Given these numerous benefits, White City’s urban forest is a valuable asset that requires sustained planning, planting, protection, maintenance and long-term care. The town recognizes the urban forest as a living utility, similar to roads, water systems and other necessities of an urban environment. Like other municipal utilities, the urban forest should have proper development and management plans to ensure the longevity of this important utility.
Given the need for a proper management plan, along with the presence of an aging tree population, the town contracted Davey Resource Group to develop an Urban Forest Management Strategy, the first of its kind for the town.
The Urban Forest Management Strategy (UFMS) provides a detailed and comprehensive plan for managing the urban forest in a way that meets industry standards while using a targeted, cost-effective approach. The 10-year strategy outlines the framework for changes to planning, regulation, education and enforcement protocols associated with urban forest management. The UFMS seeks to address these issues with remaining flexible in nature to allow for updates in response to environmental, political, and social changes.
The main component of the UFMS is the tree inventory, which is a comprehensive list of all publicly owned trees in White City. The complete inventory provides a database of information (tree location, diameter, health condition, etc.) of each individual tree in the community. It functions as a tool to assess the health of the forest and map out the condition of existing trees, as well as to track changes over time following inventory updates.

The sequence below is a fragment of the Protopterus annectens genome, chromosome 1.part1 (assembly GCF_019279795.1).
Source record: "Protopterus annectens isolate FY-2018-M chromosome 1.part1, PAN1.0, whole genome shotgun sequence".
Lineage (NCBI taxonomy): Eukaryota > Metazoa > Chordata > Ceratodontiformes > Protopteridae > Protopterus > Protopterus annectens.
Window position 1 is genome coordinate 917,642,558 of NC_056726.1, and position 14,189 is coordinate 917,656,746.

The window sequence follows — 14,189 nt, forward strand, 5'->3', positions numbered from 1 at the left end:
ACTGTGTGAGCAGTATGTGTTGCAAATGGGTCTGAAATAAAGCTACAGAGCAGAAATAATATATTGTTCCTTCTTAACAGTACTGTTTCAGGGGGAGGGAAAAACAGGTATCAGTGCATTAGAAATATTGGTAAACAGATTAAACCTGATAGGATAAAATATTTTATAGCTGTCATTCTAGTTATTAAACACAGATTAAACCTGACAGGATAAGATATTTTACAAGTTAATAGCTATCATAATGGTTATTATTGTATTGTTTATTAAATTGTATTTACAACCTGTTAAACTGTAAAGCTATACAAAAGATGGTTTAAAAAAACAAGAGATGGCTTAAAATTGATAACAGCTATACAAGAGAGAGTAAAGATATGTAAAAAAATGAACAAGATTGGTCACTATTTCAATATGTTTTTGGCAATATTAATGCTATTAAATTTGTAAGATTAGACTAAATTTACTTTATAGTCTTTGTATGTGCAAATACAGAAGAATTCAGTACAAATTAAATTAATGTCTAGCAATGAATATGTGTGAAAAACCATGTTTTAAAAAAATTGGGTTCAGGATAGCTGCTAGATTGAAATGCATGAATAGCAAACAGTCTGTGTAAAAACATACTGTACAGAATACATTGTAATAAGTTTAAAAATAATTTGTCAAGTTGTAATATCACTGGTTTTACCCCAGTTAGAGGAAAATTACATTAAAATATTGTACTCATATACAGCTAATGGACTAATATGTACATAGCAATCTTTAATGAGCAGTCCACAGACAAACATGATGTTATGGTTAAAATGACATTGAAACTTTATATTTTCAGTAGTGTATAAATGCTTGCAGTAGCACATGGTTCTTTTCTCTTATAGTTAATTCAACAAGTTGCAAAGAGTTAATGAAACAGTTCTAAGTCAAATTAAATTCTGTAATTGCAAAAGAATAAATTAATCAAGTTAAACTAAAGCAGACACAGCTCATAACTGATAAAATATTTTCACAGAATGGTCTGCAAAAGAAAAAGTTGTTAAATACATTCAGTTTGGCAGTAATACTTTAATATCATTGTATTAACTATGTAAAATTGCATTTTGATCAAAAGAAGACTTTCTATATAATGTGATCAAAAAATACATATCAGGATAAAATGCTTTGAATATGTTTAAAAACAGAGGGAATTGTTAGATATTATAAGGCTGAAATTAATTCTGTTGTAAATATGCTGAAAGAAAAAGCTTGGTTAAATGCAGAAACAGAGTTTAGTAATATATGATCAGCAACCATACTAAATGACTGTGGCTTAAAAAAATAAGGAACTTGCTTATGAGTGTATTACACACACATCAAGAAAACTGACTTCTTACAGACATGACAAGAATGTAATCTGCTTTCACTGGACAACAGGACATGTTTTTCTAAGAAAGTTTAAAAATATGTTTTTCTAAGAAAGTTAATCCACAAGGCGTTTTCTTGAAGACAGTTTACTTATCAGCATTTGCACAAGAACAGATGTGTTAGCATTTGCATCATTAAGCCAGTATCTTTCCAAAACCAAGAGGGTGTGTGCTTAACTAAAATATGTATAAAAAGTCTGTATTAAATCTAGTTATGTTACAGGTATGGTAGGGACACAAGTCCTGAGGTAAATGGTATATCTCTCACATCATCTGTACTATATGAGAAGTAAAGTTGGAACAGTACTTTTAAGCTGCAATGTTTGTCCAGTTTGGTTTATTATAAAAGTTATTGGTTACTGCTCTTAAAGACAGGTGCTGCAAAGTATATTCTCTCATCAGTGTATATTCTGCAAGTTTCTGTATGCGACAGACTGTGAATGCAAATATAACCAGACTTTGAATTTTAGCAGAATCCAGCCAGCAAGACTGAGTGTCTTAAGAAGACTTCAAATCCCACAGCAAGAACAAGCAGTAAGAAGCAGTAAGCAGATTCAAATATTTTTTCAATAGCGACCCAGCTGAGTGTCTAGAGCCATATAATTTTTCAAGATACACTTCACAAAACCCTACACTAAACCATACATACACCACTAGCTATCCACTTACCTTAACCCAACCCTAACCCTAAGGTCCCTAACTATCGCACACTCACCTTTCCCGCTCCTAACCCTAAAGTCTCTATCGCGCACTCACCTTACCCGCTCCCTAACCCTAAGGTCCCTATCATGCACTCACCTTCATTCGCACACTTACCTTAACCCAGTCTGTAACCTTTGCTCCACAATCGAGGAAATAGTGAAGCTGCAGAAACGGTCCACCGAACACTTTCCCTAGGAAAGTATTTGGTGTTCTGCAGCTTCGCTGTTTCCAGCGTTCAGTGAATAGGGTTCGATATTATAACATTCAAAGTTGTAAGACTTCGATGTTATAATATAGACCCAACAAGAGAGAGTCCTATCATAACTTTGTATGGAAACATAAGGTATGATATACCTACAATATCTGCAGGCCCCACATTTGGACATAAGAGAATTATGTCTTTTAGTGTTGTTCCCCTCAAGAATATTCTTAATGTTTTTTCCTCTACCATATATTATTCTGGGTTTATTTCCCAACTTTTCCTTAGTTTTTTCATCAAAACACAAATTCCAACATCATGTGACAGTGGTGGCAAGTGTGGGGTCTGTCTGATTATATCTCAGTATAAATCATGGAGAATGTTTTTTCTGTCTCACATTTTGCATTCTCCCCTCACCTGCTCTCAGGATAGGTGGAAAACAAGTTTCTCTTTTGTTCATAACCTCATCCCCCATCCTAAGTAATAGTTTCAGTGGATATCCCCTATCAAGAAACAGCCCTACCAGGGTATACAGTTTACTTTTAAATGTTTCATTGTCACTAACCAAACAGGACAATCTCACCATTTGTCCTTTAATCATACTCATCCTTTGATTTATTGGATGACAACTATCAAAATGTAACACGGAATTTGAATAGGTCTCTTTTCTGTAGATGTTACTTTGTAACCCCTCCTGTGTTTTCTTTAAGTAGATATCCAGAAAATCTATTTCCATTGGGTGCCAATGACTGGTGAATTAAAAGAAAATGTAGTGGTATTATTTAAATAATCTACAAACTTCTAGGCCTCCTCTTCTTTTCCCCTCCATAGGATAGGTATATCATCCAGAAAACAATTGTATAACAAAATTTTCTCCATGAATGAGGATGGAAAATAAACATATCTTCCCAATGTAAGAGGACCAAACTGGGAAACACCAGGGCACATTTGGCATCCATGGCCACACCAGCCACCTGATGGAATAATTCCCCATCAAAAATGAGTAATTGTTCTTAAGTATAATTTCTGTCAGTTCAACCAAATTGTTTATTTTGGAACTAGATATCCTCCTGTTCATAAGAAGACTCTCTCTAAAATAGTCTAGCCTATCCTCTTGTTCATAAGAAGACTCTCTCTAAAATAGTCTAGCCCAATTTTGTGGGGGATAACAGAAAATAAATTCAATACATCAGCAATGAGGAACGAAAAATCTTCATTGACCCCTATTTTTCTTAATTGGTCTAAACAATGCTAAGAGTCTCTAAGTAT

Davey Resource Group completed the tree inventory in August 2021. Some of their key findings were as follows:
- White City is home to over 3,700 publicly owned trees – 3,308 trees were inventoried with an estimated 400 plus additional tree groupings or bunches of trees.
- 2151 trees are located in parks, and the remaining 1157 trees are along streets within the town-owned right of way.
- A total of 53 unique species across 26 genera (closely related groups of species) were recorded.
- The most common trees are spruce and poplar, which combined make up over half (52%) of all inventoried species.
- 75% of the trees in White City are in good to excellent condition.